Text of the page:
You will also learn a lot about ALS, the search for a cure, genetic research, and the character of the people behind the effort to stop an indecent murderer. Especially one very driven brother. His Brother’s Keeper is a good read for all these reasons.

Find other Jonathan Weiner books

Thursday, March 22, 2007

Harry Potter to Go

According to Scholastic Inc., Harry Potter and the Deathly Hallows, J. K. Rowling's seventh and final installment in the world-popular series, will be printed in the U.S. to meet tighter environmental standards. This according to an Associated Press story released on today ( See "Final Potter book goes easier on trees").

The paper used for printing will be comprised of nearly a third of post-consumer waste fiber (environmentalese for "recycled paper"). And a limited-run deluxe edition of Harry Potter and the Deathly Hallows will be printed on entirely post-consumer waste fiber paper.

Considering Scholastic will do 12 million copies on the first printing, that could save a lot of trees. Congratulations to whoever at Scholastic made the decision.

Saturday, March 17, 2007

Book Review: The Places in Between by Rory Stewart

Read The Places in Between by Rory Stewart expecting not great personal insights or expansive vistas. Be wowed by the accomplishment of survival of the most brutal of individual journeys.

Afghanistan is a bleak, poor, hopeless place where feudalism still reigns. It was here that Al Qaeda found a home from which to attack America in 2001 under the protection of The Taliban. In swift retaliation, America attacked Al Qaeda and defeated The Taliban. Left behind were a barely civilized population of people, four basic cultures spread across hundreds of miles of barren, cold land, ravaged by centuries of invasion, war, subjugation, and occupation. They do not trust their neighboring villages let alone outside visitors.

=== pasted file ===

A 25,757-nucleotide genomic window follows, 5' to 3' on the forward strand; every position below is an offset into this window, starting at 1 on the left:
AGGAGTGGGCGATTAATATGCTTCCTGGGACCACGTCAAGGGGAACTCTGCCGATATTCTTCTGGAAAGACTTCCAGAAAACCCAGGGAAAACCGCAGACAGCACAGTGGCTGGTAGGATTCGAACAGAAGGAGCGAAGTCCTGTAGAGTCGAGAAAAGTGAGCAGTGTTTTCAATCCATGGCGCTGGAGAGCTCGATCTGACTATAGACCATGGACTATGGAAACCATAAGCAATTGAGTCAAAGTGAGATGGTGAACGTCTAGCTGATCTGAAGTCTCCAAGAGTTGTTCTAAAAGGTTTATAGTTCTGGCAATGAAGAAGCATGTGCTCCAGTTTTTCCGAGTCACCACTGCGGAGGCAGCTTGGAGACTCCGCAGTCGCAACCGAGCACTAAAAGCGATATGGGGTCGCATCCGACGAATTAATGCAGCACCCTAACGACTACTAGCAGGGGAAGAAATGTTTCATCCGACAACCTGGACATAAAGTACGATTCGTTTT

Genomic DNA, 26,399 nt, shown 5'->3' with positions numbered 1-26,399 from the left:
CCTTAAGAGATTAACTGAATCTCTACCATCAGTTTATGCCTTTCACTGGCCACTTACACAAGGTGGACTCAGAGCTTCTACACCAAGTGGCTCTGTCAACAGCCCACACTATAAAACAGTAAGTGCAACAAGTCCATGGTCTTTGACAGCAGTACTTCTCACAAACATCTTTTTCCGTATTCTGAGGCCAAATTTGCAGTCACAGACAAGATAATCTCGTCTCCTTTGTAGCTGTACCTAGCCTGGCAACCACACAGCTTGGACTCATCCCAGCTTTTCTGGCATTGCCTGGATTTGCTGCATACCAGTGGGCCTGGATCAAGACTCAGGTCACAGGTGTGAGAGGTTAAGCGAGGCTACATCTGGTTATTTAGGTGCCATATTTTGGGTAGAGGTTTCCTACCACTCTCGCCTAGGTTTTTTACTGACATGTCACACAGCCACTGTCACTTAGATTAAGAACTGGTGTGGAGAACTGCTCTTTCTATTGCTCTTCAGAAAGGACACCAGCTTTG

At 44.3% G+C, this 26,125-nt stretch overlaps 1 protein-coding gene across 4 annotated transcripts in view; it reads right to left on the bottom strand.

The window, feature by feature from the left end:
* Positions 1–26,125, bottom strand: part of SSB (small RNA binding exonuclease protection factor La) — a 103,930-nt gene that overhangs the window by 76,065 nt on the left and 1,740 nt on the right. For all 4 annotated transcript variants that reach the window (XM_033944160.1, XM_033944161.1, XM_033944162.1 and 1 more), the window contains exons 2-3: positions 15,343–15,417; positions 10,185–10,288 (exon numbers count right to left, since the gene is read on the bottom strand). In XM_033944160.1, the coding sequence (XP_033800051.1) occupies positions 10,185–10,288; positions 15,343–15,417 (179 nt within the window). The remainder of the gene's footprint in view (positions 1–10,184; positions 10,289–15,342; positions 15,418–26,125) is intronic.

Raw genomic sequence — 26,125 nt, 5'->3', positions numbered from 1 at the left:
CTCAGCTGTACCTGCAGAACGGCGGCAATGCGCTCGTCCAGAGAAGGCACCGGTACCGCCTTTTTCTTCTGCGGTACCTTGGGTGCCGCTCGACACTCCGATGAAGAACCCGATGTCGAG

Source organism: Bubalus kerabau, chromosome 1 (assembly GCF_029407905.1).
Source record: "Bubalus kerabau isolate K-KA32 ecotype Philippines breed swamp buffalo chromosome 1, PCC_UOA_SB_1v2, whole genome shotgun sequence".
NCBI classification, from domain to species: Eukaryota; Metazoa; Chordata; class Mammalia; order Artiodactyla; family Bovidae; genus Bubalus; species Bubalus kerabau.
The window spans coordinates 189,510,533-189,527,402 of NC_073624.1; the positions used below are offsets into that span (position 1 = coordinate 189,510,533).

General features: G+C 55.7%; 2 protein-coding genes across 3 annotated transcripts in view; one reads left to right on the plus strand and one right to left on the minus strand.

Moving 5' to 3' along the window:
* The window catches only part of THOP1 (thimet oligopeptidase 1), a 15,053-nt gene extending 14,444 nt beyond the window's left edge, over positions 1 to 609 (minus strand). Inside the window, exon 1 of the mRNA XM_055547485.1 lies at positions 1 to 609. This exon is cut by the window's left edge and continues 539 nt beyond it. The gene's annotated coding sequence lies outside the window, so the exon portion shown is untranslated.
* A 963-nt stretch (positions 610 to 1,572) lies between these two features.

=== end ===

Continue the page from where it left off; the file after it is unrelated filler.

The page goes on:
Against this backdrop, in January 2002, Rory Stewart, a Scottish historian and writer, decided to walk from Herat in the west to Kabul in the east. I still don’t know what drove him other than a desire to come to terms with himself, although this story doesn’t address that well. Stewart was actually completing a leg of a much larger walking journey of this part of the world. His footpath through Afghanistan, single-minded and determined, is brutal and demanding. His writing, though in narrative form, is a journal of struggle and observation. This was no trek of whimsy – he cheated death many times and in many ways. What was breathtaking was not the vistas nor the epiphanies, but getting through at the end – walking through his front door at home in the UK.

Don’t expect to close the pages of The Places in Between thinking, “I want to make that walk someday.” Expect instead to breathe a sigh of relief and think, “If it was a necessary walk, I’m glad he took it and I’m glad it’s over!” Yet, also expect to understand why the war in Afghanistan has been such a struggle for America, as it was for Russia before us and the invaders and occupiers before them.